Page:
Chestnuts Roasting On An Open Fire. . .In Hell
by Rebecca A Wrigley
For the first time in five years of successful holiday avoidance on my part, I gathered with the rest of my slightly irregular family at the home of our recently deceased Patriarch--my mother's father. It's a quaint little clapboard house packed to the gills with chatchkis crap. Apparently Grandpa had a compulsive knick-knack shopping habit in his last few years. Somehow, I'm glad I wasn't around to experience that new development first hand. Grandma's addiction to painting pictures of squirrels and yard gnomes was, I thought, more than enough colorful wackiness.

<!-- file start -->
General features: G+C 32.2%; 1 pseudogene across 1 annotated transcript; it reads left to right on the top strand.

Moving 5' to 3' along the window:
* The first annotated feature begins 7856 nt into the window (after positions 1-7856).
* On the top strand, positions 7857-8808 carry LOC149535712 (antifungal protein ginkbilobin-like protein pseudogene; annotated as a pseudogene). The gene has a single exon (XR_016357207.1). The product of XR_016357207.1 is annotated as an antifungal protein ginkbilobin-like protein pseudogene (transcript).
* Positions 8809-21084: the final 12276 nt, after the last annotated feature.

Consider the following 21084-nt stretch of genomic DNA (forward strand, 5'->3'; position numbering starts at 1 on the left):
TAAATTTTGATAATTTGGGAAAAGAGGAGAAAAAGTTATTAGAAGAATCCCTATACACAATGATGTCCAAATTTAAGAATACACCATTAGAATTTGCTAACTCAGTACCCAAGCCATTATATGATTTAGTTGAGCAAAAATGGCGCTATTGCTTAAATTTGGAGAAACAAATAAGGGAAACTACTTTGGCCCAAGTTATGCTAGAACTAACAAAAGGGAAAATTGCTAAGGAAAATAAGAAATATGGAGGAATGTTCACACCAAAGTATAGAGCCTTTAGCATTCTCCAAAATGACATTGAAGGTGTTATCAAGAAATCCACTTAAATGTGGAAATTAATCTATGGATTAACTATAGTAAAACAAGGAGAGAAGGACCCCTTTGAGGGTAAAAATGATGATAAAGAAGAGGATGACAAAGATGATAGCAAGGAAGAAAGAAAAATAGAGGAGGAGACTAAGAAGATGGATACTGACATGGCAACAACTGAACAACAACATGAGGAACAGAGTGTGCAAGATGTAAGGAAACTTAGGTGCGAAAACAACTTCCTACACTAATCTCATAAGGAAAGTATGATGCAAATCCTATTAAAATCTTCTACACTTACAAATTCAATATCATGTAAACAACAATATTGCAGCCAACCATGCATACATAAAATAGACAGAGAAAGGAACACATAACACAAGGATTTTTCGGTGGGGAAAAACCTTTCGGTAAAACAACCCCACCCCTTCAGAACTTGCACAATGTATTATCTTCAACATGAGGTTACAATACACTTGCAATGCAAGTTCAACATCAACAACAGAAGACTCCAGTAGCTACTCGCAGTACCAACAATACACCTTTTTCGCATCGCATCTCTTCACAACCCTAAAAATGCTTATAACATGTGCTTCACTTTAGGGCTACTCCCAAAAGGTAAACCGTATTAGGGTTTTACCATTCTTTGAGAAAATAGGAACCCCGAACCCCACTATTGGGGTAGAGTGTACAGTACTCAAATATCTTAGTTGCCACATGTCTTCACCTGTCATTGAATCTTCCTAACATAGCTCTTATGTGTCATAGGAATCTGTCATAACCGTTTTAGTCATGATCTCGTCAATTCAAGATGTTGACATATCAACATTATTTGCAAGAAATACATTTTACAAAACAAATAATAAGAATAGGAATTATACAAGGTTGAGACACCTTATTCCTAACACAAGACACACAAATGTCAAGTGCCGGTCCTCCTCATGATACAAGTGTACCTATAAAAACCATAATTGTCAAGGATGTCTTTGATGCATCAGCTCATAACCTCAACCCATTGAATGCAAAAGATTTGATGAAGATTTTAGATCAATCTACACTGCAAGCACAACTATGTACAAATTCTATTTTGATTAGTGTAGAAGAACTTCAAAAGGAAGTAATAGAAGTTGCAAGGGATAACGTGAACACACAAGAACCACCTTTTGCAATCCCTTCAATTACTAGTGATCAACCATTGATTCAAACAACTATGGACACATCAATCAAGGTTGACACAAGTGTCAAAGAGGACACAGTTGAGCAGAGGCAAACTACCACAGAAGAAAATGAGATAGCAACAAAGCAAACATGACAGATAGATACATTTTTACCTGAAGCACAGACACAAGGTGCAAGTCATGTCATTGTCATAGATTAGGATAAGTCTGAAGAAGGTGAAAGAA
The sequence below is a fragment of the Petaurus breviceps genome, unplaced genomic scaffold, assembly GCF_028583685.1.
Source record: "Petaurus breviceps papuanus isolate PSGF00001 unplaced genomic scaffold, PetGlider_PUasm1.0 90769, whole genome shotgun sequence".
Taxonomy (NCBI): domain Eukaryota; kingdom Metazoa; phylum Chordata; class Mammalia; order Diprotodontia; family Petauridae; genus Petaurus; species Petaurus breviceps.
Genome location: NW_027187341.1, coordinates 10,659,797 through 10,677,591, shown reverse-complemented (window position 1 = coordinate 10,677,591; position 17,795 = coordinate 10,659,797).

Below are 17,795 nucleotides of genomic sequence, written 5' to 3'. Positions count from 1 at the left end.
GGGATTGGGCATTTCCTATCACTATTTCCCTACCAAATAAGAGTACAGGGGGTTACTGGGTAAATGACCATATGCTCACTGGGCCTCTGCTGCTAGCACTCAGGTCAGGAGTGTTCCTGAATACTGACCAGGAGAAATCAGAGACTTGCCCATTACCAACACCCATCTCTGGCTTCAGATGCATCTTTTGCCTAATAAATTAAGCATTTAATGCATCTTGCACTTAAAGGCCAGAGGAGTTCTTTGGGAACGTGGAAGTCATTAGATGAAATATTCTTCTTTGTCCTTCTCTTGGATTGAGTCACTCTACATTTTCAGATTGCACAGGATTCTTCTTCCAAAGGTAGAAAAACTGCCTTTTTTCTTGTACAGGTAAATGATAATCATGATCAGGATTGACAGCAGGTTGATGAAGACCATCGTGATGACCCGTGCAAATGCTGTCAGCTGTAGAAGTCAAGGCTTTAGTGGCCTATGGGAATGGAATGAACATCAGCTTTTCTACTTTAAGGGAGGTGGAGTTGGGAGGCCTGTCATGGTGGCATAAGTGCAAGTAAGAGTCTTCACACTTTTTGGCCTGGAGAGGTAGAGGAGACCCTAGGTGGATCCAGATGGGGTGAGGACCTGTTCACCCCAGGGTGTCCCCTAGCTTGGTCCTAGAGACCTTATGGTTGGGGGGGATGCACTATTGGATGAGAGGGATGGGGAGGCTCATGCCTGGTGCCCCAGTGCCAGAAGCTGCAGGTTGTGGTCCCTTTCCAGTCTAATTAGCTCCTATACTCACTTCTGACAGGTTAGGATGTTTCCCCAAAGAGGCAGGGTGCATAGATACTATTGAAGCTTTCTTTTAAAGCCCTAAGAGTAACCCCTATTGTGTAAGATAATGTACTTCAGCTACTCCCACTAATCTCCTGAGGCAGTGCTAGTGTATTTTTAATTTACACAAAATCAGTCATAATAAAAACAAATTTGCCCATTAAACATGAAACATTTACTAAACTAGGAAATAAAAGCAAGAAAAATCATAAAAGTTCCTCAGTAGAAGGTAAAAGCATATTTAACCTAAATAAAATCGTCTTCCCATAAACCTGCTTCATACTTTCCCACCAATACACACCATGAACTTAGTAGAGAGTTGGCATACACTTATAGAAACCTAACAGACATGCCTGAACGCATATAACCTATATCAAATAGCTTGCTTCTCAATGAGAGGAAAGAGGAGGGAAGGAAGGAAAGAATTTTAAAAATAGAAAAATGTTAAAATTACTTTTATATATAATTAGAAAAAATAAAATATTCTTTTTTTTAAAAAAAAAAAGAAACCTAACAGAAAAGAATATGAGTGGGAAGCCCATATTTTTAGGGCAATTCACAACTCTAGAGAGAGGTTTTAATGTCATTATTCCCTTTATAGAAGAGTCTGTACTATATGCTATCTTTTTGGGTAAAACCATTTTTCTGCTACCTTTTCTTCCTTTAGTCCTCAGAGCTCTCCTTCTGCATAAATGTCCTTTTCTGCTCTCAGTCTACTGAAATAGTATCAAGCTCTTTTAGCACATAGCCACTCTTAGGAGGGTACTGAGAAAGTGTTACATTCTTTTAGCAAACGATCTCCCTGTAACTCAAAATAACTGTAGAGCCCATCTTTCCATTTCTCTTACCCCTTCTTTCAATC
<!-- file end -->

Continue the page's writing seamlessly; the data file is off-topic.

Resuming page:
Either Christmas Eve at Grandpa's house was meant to be a fond remembrance of the long standing family tradition, or it didn't occur to anyone that we'd be celebrating Christmas Eve in a creepy shrine to my Grandparent's questionable taste. Even weirder--there were little yellow post-it notes with various family members names scrawled on them stuck to all the pictures, lamps, furniture, and appliances. Well, we gathered round the warm glow of the big-screen TV (post-it placed considerately without blocking the screen) to watch a heartwarming video recording of a Christmas Eve past in the same house--minus the labels and a whole lot of bad resin Golf and God themed mini-sculpture. As per tradition, Grandpa read the Nativity sequence from a family Bible so old it was mostly held together with spit and paper clips, while his youngest grandchild knelt beside him. Danny was actually pretty cute at the date of the taping, probably eight or nine years old, Tiny-Tim skinny with huge coke-bottle lens glasses. While Grandpa reads reverently, Danny performs what we like to think of as his "perpetual motion performance art"--it involves variously flailing the air with both hands and lolling his head side to side ala Stevie Wonder on speed. Danny was born with Hydrocephalus and Cerebral Palsy. The camera swerves abruptly with a cinema verité style reminiscent of Cops (and suddenly I'm expecting to see some half-dressed mullet head streak through the scene clutching a beer can and screaming incoherently; which would actually have pretty stiff competition for attention amongst my clan). We zoom queasily in on Grandma's sweet expression as she blinks at the camera and then back to the floor show, all the while smiling vaguely as if to say, "I don't have the slightest idea what's going on and I think I like it that way." A shuddering pan past Grandpa and flailing child widens to reveal my oldest cousin Peter and myself in the foreground, both dressed in an apparent homage to the band Kansas, complete with large incongruous neckerchiefs, all of it nicely accessorized by the stiff expressions and posture of political prisoners attempting to stoically endure torture in vain reluctance to abandon that last shred of human dignity. If you're paying attention, as we blur past my Uncle's game grin, you can catch the ever present faint glimmer of, "They're my family, and I love them, but please let this be over soon, Dear Lord," in his eyes. In what has to be the longest and most ill-advised one-shot in Television history, the camera pauses once again to bob in the erratic fashion of a drug-addict's POV, framing--yes it's another recently deceased Grandfather. This was our wacky pseudo-French Grandpa Pete, who could always be counted on to behave like the demented love-child of Pepe Le Pew and Bette Middler. Whatever he said was loud and just this side of inappropriate and he was always saying something. In fact that's what he's doing in this shot, discoursing loudly over the venerable recitation of the birth of the Christ child and the gentle strains of an Ave Maria recording. Beside him, my long suffering aunt (his daughter-in-law) seems to twitch with the desire to strangle the man into silence but restrains herself to shooting deadly glances. At last my Grandfather finishes his reading as gracefully as it began (mostly because he can't hear much and is completely oblivious to anything else that may have occurred since he opened the Bible). The camera swoops back to catch little Danny as his tribal gyrations climax in a huge flapping of arms, page-boy haircut flaring dramatically in exponentially faster head turns, and he shrieks, "PRESENTS!"